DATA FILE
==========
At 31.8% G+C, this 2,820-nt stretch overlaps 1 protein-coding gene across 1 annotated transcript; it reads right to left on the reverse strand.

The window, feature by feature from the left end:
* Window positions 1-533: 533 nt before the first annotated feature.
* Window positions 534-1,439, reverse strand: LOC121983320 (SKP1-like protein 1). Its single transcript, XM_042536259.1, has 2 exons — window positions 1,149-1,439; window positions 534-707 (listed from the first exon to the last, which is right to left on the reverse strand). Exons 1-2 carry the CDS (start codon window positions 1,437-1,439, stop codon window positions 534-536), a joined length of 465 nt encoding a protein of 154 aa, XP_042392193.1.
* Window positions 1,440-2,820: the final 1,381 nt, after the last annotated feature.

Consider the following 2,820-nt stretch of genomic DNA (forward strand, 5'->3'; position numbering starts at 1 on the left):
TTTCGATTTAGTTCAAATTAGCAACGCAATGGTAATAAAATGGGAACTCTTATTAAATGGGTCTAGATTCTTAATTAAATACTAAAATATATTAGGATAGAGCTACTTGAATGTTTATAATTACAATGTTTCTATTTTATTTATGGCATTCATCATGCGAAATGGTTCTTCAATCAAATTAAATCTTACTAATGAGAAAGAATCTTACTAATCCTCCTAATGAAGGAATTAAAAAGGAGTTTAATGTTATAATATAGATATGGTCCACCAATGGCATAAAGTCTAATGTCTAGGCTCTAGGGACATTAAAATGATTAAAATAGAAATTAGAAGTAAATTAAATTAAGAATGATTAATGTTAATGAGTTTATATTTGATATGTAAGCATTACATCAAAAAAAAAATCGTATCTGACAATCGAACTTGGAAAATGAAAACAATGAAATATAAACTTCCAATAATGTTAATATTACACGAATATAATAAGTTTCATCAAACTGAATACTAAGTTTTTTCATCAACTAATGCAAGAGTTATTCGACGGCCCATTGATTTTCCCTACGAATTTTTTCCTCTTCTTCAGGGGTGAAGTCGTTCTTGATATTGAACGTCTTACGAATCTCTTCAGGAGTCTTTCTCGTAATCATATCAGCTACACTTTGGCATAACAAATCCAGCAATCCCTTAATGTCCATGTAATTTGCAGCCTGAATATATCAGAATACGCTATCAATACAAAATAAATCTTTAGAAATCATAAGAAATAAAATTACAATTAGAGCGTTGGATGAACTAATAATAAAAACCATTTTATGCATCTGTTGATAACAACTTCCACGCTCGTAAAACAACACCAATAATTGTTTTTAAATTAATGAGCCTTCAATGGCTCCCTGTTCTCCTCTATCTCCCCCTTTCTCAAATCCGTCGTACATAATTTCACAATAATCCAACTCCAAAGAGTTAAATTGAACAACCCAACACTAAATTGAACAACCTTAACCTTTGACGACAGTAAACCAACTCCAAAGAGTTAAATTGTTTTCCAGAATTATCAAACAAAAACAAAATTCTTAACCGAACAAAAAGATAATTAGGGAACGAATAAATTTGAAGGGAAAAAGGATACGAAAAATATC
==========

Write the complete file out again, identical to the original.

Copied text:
At 31.8% G+C, this 2,820-nt stretch overlaps 1 protein-coding gene across 1 annotated transcript; it reads right to left on the reverse strand.

The window, feature by feature from the left end:
* Window positions 1-533: 533 nt before the first annotated feature.
* Window positions 534-1,439, reverse strand: LOC121983320 (SKP1-like protein 1). Its single transcript, XM_042536259.1, has 2 exons — window positions 1,149-1,439; window positions 534-707 (listed from the first exon to the last, which is right to left on the reverse strand). Exons 1-2 carry the CDS (start codon window positions 1,437-1,439, stop codon window positions 534-536), a joined length of 465 nt encoding a protein of 154 aa, XP_042392193.1.
* Window positions 1,440-2,820: the final 1,381 nt, after the last annotated feature.

Consider the following 2,820-nt stretch of genomic DNA (forward strand, 5'->3'; position numbering starts at 1 on the left):
TTTCGATTTAGTTCAAATTAGCAACGCAATGGTAATAAAATGGGAACTCTTATTAAATGGGTCTAGATTCTTAATTAAATACTAAAATATATTAGGATAGAGCTACTTGAATGTTTATAATTACAATGTTTCTATTTTATTTATGGCATTCATCATGCGAAATGGTTCTTCAATCAAATTAAATCTTACTAATGAGAAAGAATCTTACTAATCCTCCTAATGAAGGAATTAAAAAGGAGTTTAATGTTATAATATAGATATGGTCCACCAATGGCATAAAGTCTAATGTCTAGGCTCTAGGGACATTAAAATGATTAAAATAGAAATTAGAAGTAAATTAAATTAAGAATGATTAATGTTAATGAGTTTATATTTGATATGTAAGCATTACATCAAAAAAAAAATCGTATCTGACAATCGAACTTGGAAAATGAAAACAATGAAATATAAACTTCCAATAATGTTAATATTACACGAATATAATAAGTTTCATCAAACTGAATACTAAGTTTTTTCATCAACTAATGCAAGAGTTATTCGACGGCCCATTGATTTTCCCTACGAATTTTTTCCTCTTCTTCAGGGGTGAAGTCGTTCTTGATATTGAACGTCTTACGAATCTCTTCAGGAGTCTTTCTCGTAATCATATCAGCTACACTTTGGCATAACAAATCCAGCAATCCCTTAATGTCCATGTAATTTGCAGCCTGAATATATCAGAATACGCTATCAATACAAAATAAATCTTTAGAAATCATAAGAAATAAAATTACAATTAGAGCGTTGGATGAACTAATAATAAAAACCATTTTATGCATCTGTTGATAACAACTTCCACGCTCGTAAAACAACACCAATAATTGTTTTTAAATTAATGAGCCTTCAATGGCTCCCTGTTCTCCTCTATCTCCCCCTTTCTCAAATCCGTCGTACATAATTTCACAATAATCCAACTCCAAAGAGTTAAATTGAACAACCCAACACTAAATTGAACAACCTTAACCTTTGACGACAGTAAACCAACTCCAAAGAGTTAAATTGTTTTCCAGAATTATCAAACAAAAACAAAATTCTTAACCGAACAAAAAGATAATTAGGGAACGAATAAATTTGAAGGGAAAAAGGATACGAAAAATATC